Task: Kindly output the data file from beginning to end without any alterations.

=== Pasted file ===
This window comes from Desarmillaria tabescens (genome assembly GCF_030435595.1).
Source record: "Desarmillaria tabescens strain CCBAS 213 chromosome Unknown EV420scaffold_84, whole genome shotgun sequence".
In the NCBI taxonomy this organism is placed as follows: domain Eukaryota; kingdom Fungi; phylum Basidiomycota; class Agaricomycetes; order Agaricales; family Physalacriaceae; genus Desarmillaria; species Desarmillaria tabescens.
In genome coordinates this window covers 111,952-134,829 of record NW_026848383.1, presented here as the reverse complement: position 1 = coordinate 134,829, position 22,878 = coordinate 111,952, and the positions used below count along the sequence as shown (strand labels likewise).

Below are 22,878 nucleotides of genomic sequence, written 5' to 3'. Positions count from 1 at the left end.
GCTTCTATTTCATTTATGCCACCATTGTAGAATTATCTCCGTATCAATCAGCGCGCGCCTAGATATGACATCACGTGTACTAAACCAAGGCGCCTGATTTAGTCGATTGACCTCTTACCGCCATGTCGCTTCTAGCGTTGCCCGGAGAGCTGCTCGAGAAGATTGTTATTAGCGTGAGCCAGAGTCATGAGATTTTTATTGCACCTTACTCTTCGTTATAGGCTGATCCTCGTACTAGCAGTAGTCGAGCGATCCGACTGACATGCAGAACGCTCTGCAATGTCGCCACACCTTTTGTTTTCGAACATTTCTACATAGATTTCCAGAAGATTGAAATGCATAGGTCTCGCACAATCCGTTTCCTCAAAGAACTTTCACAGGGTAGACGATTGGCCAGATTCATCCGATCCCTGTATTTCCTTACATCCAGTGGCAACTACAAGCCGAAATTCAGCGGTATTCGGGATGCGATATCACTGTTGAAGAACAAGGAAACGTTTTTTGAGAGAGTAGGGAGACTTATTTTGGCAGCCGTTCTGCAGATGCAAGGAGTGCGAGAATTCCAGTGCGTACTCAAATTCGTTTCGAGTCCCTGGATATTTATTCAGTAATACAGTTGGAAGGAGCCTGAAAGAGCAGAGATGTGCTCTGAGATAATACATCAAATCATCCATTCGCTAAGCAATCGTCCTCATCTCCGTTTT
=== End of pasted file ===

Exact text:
This window comes from Desarmillaria tabescens (genome assembly GCF_030435595.1).
Source record: "Desarmillaria tabescens strain CCBAS 213 chromosome Unknown EV420scaffold_84, whole genome shotgun sequence".
In the NCBI taxonomy this organism is placed as follows: domain Eukaryota; kingdom Fungi; phylum Basidiomycota; class Agaricomycetes; order Agaricales; family Physalacriaceae; genus Desarmillaria; species Desarmillaria tabescens.
In genome coordinates this window covers 111,952-134,829 of record NW_026848383.1, presented here as the reverse complement: position 1 = coordinate 134,829, position 22,878 = coordinate 111,952, and the positions used below count along the sequence as shown (strand labels likewise).

Below are 22,878 nucleotides of genomic sequence, written 5' to 3'. Positions count from 1 at the left end.
GCTTCTATTTCATTTATGCCACCATTGTAGAATTATCTCCGTATCAATCAGCGCGCGCCTAGATATGACATCACGTGTACTAAACCAAGGCGCCTGATTTAGTCGATTGACCTCTTACCGCCATGTCGCTTCTAGCGTTGCCCGGAGAGCTGCTCGAGAAGATTGTTATTAGCGTGAGCCAGAGTCATGAGATTTTTATTGCACCTTACTCTTCGTTATAGGCTGATCCTCGTACTAGCAGTAGTCGAGCGATCCGACTGACATGCAGAACGCTCTGCAATGTCGCCACACCTTTTGTTTTCGAACATTTCTACATAGATTTCCAGAAGATTGAAATGCATAGGTCTCGCACAATCCGTTTCCTCAAAGAACTTTCACAGGGTAGACGATTGGCCAGATTCATCCGATCCCTGTATTTCCTTACATCCAGTGGCAACTACAAGCCGAAATTCAGCGGTATTCGGGATGCGATATCACTGTTGAAGAACAAGGAAACGTTTTTTGAGAGAGTAGGGAGACTTATTTTGGCAGCCGTTCTGCAGATGCAAGGAGTGCGAGAATTCCAGTGCGTACTCAAATTCGTTTCGAGTCCCTGGATATTTATTCAGTAATACAGTTGGAAGGAGCCTGAAAGAGCAGAGATGTGCTCTGAGATAATACATCAAATCATCCATTCGCTAAGCAATCGTCCTCATCTCCGTTTT